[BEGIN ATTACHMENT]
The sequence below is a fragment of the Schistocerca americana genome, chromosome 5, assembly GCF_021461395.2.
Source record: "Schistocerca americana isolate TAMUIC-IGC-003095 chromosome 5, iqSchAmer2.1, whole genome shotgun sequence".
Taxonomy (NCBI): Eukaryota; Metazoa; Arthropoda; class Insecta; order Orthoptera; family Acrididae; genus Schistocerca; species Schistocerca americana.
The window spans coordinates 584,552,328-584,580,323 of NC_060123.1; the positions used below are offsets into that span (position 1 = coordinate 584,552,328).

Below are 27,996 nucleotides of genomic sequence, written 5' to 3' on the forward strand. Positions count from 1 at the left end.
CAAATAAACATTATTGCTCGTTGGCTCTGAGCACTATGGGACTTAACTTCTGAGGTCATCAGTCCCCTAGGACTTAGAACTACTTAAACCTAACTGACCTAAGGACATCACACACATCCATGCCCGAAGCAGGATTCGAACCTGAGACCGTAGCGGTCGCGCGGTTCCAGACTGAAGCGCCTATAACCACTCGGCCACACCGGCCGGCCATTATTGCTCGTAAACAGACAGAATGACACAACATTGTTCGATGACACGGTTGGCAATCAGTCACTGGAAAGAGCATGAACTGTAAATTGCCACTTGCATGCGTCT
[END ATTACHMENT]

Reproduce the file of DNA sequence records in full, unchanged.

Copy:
The sequence below is a fragment of the Schistocerca americana genome, chromosome 5, assembly GCF_021461395.2.
Source record: "Schistocerca americana isolate TAMUIC-IGC-003095 chromosome 5, iqSchAmer2.1, whole genome shotgun sequence".
Taxonomy (NCBI): Eukaryota; Metazoa; Arthropoda; class Insecta; order Orthoptera; family Acrididae; genus Schistocerca; species Schistocerca americana.
The window spans coordinates 584,552,328-584,580,323 of NC_060123.1; the positions used below are offsets into that span (position 1 = coordinate 584,552,328).

Below are 27,996 nucleotides of genomic sequence, written 5' to 3' on the forward strand. Positions count from 1 at the left end.
CAAATAAACATTATTGCTCGTTGGCTCTGAGCACTATGGGACTTAACTTCTGAGGTCATCAGTCCCCTAGGACTTAGAACTACTTAAACCTAACTGACCTAAGGACATCACACACATCCATGCCCGAAGCAGGATTCGAACCTGAGACCGTAGCGGTCGCGCGGTTCCAGACTGAAGCGCCTATAACCACTCGGCCACACCGGCCGGCCATTATTGCTCGTAAACAGACAGAATGACACAACATTGTTCGATGACACGGTTGGCAATCAGTCACTGGAAAGAGCATGAACTGTAAATTGCCACTTGCATGCGTCT